I searched for an artist for about a year. I had to have realistic people, beautiful women, and technology that spans all of human history. The artist had to be able to draw a medieval siege engine as well as a hoverbike. That's a tall order. But I saw Andre's work and I was impressed. His attention to detail is phenomenal and his figures and emotions are top notch. He's a rare talent. I loved the lines, but I didn't realize how important the colorist is until I started looking for one. Andre recommended me to a few colorists but Anang was the best. He adds so much depth to the pages and really brings them to life, I have a new respect for colorists now.
5. Where is Sevara going now? Your Kickstarter did well and grew awareness of the book, but what’s next? Will we see future issues in our local comic shops one day down the road?
I wrote 3 issues of Sevara which will be combined and sold as a graphic novel in the spring of 2015. You'll be able to find it in comic book shops and on Amazon and Barnes & Noble. The first issue will only be available at select comic book conventions and for Kickstarter backers. But I'd love to do more, these three issues are just the beginning of a long saga about love and betrayal.
6. These days it seems everyone’s goal is to write a comic book/graphic novel that Hollywood buys the rights to and throws up on the silver screen. Does that sound like something that you’d be interested in? Or do you feel Sevara is better suited as a comic book?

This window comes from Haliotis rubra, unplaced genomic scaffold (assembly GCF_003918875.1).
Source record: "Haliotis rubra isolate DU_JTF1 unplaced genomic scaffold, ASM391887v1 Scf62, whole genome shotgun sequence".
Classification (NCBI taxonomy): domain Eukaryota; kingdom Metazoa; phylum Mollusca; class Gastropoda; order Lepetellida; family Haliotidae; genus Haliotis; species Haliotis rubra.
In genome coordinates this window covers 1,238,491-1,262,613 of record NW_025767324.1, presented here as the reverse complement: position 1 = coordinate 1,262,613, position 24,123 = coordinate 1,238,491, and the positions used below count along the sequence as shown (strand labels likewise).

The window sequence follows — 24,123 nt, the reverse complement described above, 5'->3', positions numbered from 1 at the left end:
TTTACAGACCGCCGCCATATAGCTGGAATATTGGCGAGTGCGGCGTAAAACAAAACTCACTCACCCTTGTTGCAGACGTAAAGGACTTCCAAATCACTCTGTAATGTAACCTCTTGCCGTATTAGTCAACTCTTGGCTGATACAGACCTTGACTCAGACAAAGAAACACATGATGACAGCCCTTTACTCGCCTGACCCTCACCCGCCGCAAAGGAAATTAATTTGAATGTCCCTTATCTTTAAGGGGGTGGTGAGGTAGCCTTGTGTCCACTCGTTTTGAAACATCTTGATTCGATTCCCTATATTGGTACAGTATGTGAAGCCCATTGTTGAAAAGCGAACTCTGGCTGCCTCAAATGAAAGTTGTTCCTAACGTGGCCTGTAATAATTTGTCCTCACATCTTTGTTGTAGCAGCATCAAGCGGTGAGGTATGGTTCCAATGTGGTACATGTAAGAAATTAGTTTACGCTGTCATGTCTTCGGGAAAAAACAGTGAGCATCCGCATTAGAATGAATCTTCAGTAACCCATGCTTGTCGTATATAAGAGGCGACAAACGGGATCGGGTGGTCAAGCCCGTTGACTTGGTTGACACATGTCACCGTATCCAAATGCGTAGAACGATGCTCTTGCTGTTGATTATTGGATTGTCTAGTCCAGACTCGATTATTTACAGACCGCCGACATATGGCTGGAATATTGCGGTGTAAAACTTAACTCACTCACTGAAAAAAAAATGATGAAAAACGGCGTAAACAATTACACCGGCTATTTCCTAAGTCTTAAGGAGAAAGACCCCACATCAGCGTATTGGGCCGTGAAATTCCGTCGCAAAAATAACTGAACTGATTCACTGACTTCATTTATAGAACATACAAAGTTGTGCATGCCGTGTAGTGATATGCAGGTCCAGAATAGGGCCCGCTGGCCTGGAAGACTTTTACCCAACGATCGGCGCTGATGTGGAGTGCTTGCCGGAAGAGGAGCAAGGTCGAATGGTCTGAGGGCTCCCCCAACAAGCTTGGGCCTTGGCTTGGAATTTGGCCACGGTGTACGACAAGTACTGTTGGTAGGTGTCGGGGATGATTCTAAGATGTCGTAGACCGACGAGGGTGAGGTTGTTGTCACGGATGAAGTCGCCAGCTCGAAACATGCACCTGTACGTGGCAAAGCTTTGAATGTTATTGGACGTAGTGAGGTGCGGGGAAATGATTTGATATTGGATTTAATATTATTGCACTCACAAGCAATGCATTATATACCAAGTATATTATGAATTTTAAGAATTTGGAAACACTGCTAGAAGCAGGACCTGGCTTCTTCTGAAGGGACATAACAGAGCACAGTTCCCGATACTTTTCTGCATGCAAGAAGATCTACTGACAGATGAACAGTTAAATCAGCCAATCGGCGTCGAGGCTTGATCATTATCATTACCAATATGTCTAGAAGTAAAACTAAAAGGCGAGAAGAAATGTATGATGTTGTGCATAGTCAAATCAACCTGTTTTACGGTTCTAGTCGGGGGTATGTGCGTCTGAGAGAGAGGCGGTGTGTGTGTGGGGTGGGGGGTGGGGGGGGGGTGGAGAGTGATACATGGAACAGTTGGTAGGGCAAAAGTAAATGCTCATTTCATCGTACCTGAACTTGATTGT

I'm open to anything, I've got to put my son through school and put food on the table. This was never the intention of Sevara when I first wrote it however, I just had a story in my head and it had to come out. I originally wrote Sevara as a play, but found that it was impossible to produce overseas. I then rewrote it as a comic book, and it works much better this way. The story is so visual it makes a great comic book, and TV and film are also visual mediums so it could work there too. I think Sevara would work really well as a cable TV show along the lines of Game of Thrones - a fully realized fictional world that mirrors our own without bring saddled by the need for historical accuracy.
7. When you aren’t writing comic books, what do you do for fun?
Educating my son in things like Star Wars, Transformers G1, Jurassic Park, Indiana Jones, Ghostbusters etc. These days most of the movies and TV shows come from my childhood, and my son is always saying "How you YOU know that?" and I have to explain that this idea isn't new but was around when I was a kid. It is fun reliving my childhood with him.
8. You lived overseas for some time- what was that like? How was it coming back?
I'm not back for long, only a few months before I head out to Pakistan and Georgia. I love living in interesting places, it puts life in the US in perspective. You learn to appreciate the things you have in America, but you also realize that other countries do things differently and sometimes better. It can be disorientating to have to get to know the new technologies, and I spend a lot of time living out of a suitcase.
9. In your opinion, the best superhero movie made to date is…?
I have to think carefully, this will characterize me forever! I like Hellboy II and Blade. The Rocketeer, X-Men 2 and X-Men First Class are high on my list. Batman Returns, Batman Begins, Superman the Movie and Superman II the Richard Donner Cut are special to me as well. All 3 Iron Man movies are wonderful, as well as the Avengers film and the Averngers franchise as a whole. Superhero movies are so much better than now than before, probably starting with the first Spider-Man movie. Even comedies like Sky High and the Incredibles are wonderful. But the best to date would have to be Megamind. Seriously, watch it!